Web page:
Smithsonian Exhibits Mark 30th Anniversary of AIDS
Or download MP3 (Right-click or option-click and save link)
I’m Shirley Griffith.
And I’m Steve Ember with EXPLORATIONS in VOA Special English. Today we visit three current exhibits in Washington D.C. Two of the exhibits are in the Smithsonian Institution’s National Museum of American History. Both shows mark the thirtieth anniversary of the first official report about the disease AIDS. A third exhibit, at the Textile Museum, explores the importance and meaning of the color green.
The United Nations estimates that more then sixty million people have been infected with AIDS in the past thirty years. The disease has killed at least twenty five million. Last week, leaders and UN officials met for an AIDS conference in New York City. UN Secretary General Ban Ki-moon urged all countries to unite to provide HIV prevention, treatment and care to all people by twenty fifteen. HIV is short for the Human Immunodeficiency Virus – the cause of AIDS.
Today, it is common for members of the medical community, the media and aid organizations to talk about HIV and AIDS. But this was not always the case.
Visitors to the Smithsonian’s National Museum of American History can see two exhibits dealing with the early years of the AIDS crisis. One exhibit shows how the disease gained recognition as it spread during the early nineteen eighties. The exhibit tells how the disease was misunderstood and misrepresented. It also tells how people slowly came to understand its causes and treatment choices.
This exhibit is part of an area of the museum called “Science in American Life.” It explores the early spread of HIV and AIDS, starting in nineteen eighty-one. It was in June of that year that America’s Centers for Disease Control and Prevention first reported several cases of healthy young men dying in an unusual way. They were dying of diseases usually seen in older adults or people with weak natural defenses for fighting disease.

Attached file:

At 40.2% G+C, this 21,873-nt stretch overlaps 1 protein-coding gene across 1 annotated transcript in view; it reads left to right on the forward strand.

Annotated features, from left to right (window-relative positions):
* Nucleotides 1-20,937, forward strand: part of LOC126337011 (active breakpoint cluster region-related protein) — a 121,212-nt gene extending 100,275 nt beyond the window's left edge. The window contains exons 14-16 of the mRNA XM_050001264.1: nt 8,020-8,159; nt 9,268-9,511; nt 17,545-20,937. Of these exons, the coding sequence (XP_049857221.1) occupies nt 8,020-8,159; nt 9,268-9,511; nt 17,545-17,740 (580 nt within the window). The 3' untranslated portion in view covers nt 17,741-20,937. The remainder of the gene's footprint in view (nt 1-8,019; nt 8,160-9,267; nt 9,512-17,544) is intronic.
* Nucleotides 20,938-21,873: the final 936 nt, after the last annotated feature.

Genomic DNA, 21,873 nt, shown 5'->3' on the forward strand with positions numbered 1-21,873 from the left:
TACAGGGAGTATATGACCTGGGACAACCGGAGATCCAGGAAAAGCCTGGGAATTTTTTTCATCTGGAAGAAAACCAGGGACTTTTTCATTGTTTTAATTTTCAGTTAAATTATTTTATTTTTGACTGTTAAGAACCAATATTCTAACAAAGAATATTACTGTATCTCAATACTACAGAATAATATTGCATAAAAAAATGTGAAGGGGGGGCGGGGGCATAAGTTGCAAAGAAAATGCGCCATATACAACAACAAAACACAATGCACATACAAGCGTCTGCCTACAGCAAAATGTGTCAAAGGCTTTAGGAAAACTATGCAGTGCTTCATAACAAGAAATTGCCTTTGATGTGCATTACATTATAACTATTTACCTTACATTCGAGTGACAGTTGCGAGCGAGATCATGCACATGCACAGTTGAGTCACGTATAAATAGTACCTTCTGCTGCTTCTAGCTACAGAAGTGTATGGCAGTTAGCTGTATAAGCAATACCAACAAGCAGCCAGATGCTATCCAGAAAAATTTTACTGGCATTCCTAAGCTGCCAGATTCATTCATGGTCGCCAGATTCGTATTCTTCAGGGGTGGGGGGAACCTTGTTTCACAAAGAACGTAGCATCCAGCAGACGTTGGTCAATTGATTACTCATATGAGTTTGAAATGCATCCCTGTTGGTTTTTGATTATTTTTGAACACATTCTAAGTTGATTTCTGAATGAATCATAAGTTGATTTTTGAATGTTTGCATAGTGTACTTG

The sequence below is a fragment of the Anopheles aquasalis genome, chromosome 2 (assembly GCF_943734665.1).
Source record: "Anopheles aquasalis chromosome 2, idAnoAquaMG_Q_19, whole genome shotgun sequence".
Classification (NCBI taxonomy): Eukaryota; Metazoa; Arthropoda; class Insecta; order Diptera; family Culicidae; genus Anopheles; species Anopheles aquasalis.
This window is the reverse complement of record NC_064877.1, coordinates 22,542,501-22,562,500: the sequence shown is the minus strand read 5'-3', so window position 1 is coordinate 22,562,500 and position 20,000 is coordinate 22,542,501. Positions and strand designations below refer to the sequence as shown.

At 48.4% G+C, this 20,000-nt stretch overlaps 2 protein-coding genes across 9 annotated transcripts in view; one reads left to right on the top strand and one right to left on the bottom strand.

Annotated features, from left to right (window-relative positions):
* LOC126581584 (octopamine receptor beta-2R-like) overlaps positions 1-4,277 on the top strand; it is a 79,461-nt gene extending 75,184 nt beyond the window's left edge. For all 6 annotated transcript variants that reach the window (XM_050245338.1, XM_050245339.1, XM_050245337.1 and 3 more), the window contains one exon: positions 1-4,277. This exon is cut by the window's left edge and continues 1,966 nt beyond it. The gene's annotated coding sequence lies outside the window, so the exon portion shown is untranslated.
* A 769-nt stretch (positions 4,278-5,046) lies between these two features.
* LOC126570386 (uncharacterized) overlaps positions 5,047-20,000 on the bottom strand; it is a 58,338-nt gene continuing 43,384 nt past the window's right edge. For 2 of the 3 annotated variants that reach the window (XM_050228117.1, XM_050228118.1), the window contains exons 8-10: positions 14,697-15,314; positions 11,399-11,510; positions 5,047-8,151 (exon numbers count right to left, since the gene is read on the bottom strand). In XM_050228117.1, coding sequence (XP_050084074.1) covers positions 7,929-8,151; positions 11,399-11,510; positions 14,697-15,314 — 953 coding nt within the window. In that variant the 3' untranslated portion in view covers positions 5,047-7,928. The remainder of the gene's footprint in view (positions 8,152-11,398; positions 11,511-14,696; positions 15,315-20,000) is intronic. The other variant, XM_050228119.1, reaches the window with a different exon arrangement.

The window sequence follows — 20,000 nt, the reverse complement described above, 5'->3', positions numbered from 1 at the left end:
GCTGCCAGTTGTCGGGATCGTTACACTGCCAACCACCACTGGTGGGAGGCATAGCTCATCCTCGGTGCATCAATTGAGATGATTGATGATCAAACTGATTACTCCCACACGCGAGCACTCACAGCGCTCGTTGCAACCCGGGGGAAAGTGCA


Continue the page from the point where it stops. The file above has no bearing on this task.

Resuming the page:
The men had several things in common. They were homosexual and lived in Los Angeles and New York City. Similar cases were also reported in people with the blood disease hemophilia and people who take drug injections. The CDC did not yet have a name for this disease.
It was not until two years later that scientists identified HIV as the cause of the disease. HIV weakens the body’s natural defenses for fighting disease. A weakened immune system enables pneumonia and cancer to spread. AIDS is short for Acquired Immune Deficiency Syndrome.
The exhibit tells the story of the disease with written explanations, images, and historical objects. For example, visitors see several nearly thirty year old magazine covers dealing with the subject of AIDS. Exhibit notes say major news organizations did little reporting on AIDS before nineteen eighty-three. The exhibit says discriminatory beliefs about homosexuals meant that stories about gay men dying were not considered of interest to the general public.
Other objects in the exhibit include the first HIV test and a bottle of azidothymidine, or AZT. This drug was the first approved treatment for HIV. It was made available in nineteen eighty-seven under the name Retrovir. There is a large image of the AIDS Memorial Quilt when it was placed on Washington’s National Mall in nineteen eighty-seven. The quilt is made from thousands of pieces of cloth. Family members and friends of AIDS victims created each piece as a way to remember those who died of AIDS.
Museum visitors also can see objects worn by early AIDS activists in the United States. They accused the administration of President Reagan of remaining silent about the disease. It was not until nineteen eighty-seven that Mister Reagan declared AIDS “public health enemy number one.”
The second exhibit at the National Museum of American History is part of the museum’s Archives Center. It brings attention to recorded stories and materials that helped raise awareness and understanding of the disease. For example, a collection of trading cards was published in the early nineties to raise awareness about AIDS among young adults. They show the images of famous people, such as Madonna and Elizabeth Taylor, and how they have helped in the fight against AIDS.
The exhibit also includes objects like AIDS related movie posters and a collection of interviews. The Archives Center says its many objects give researchers a way to learn how individuals and society dealt with the AIDS crisis.